How To: Configure Windows Server 2008 R2 Print Server for Use with Linux Clients


    1. Install the “Print and Document Services” Role
    2. Install the Printer on the Server
    3. Share the Printer
    4. Configure Server for LPD
    5. Configure Server for IPP
  3. Wrapping Up


At my house I have a Canon Pixma MP620 printer which has some Linux compatibility, but has always proven difficult to get it to work with my Linux computers.  The main issue is that this printer uses Canon’s BJNP protocol, which requires a special port to be created on the computer (usually during install of the Canon software & drivers) to be able to use the printer — the following link talks about BJNP a bit more, and some of its many woes:

Linux users might have some luck with installing the cups-bjnp package to get their BJNP printers to work, but I decided to go a different route. I already had a Windows Server 2008 R2 machine up and running, and I had never gotten a Linux client to print using the print server on my old Server 2008 machine, so I figured I would try to setup a print server on the Server 2008 R2 machine and have my Fedora desktop use that to print to the Canon printer.

This post is going to focus on setting up the Windows Server 2008 R2 print server, and the next post will focus on configuring my Fedora desktop to print to it.


 Install the “Print and Document Services” Role

  1. Open Server Manager: Start -> Administrative Tools -> Server Manager

    Server Manager
    Server Manager Screenshot
  2. Click Add Roles
  3. Select “Print and Document Services”, click Next
  4. Select the Role Services you would like to use.
    These are the printing protocols you would like to make available to your clients.  In my case, I selected both LPD Service and Internet Printing; I did not select the Distributed Scan Server, this requires extra install information.
  5. Click through the rest accepting defaults

Install the Printer on the Server

This process will differ from printer to printer.  For my printer, the Canon MP620, I had to download and install the Windows 7 64-bit driver package.

Share the Printer

  1. Open the “Print Management” mmc: Start -> Administrative Tools ->Print Management
  2. Under “Custom Filters” on the left, select “All Printers”
  3. Right-click on the printer you want to share and select “Manage Sharing”
  4. Check “Share this Printer”, and type in a share name (ex: CanonMP620)

    Sharing Printer
    Sharing a Printer on Server 2008 R2
  5. Click Apply, then click OK

Configure Server for LPD

At this point you are done on the server side if you are going to be using LPD as the printing protocol.  It might be a good idea to verify that the firewall on your server is allowing inbound traffic on TCP port 515.  The built-in Windows Firewall with Advanced Security automatically created the rule for me when I performed the install of the “Print and Document Services” role (see screen shot below)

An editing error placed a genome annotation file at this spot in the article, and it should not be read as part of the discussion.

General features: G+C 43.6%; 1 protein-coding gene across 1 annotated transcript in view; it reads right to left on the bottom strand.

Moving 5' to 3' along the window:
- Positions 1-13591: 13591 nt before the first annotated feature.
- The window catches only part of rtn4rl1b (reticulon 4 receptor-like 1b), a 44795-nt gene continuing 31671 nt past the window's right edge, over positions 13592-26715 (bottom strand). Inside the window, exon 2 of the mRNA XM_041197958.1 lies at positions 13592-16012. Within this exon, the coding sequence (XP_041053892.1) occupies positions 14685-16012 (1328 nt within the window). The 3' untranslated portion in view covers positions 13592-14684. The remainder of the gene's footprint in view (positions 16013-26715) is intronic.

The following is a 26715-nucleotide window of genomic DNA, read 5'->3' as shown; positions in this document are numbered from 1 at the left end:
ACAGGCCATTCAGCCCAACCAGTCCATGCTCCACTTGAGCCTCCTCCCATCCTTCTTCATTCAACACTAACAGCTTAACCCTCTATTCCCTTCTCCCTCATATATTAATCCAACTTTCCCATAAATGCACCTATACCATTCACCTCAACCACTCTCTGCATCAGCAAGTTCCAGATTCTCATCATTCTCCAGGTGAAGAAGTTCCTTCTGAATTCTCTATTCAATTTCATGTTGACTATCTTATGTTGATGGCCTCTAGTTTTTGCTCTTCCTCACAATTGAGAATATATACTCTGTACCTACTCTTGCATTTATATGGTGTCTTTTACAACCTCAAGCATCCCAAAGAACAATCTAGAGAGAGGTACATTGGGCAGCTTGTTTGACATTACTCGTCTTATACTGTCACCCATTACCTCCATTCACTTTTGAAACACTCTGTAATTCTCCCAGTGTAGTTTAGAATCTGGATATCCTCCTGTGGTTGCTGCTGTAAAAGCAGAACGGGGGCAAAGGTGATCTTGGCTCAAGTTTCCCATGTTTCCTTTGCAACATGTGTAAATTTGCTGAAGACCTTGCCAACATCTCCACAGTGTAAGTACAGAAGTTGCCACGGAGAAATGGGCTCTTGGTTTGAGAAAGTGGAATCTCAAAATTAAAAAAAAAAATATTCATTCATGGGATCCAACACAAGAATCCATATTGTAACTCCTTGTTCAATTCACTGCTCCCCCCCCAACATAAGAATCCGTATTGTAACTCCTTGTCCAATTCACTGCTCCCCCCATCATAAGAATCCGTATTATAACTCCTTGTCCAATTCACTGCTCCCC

LPD firewall rule
Automatically added firewall rule to allow LPD traffic

Configure Server for IPP

A few things to note here:

  • Windows creates an IPP website under the default IIS site, which usually listens on TCP port 80 and TCP port 443 (http and https) — verify your firewall allows inbound traffic on TCP 443.
  • The security on the IPP site requires authentication.  I suggest you keep this for security reasons; not just anyone can print to your printer.
  • The security on the IPP site requires that you use HTTPS, even though the site also listens on HTTP.  I also suggest keeping this for security reasons; someone sniffing your network traffic won’t be able to see the credentials you send to the server when printing.
  • I suggest you create a new user on the server with minimal privileges, since its username and password will be stored in a text file on the Linux client (In the Linux client setup I will also show an alternative way where the credentials aren’t stored)
  1. Open “Internet Information Services (IIS) Manager”: Start->Administrative Tools->Internet Information Services (IIS) Manager
  2. Expand “Sites”, expand “Default Web Site”, click on “Printers”

    ipp web site
    IPP Web Site
  3. In the middle pane, double-click “Authentication”
  4. Edit the settings so only “Basic Authentication” is Enabled (if you didn’t want to require any authentication, then edit the settings so only “Anonymous Authentication” is Enabled)

    Only Basic Authentication
    Only Basic Authentication

Wrapping Up

At this point your server is configured and ready go.  If you are using IPP, then you should be able to browse to https://<serverName-or-IPaddress>/printers/ (if it asks for a username and password, use the username and password of the new user you created).  Now you can move on to configuring your Linux client.

If you have any questions or comments, leave them below!

Php-cgi Gone Mad

This (see image below) is currently what my top output on my web server looks like, and it’s horrible.  I need to figure out why there are so many php-cgi processes running and why they’re eating so much memory.  My server has 512 MB of ram which should be more than enough with Nginx to run WordPress.  Time to do some digging…


(Update 1/17/2013 1:31AM) – Turns out to be a configuration option in the service startup script in /etc/init.d/, chosen by parameter: “PHP_FCGI_CHILDREN=X” where X is the number of children processes to create. This number was originally at 15, probably a default number or something I saw when originally setting up the server and adding it in there.  I have since changed that to 4 and have had much better response times with my server as its memory isn’t being eaten away.

I came across this post while doing a quick search just to get extra information.  I didn’t use what the author suggested, however it might be something good to know for later.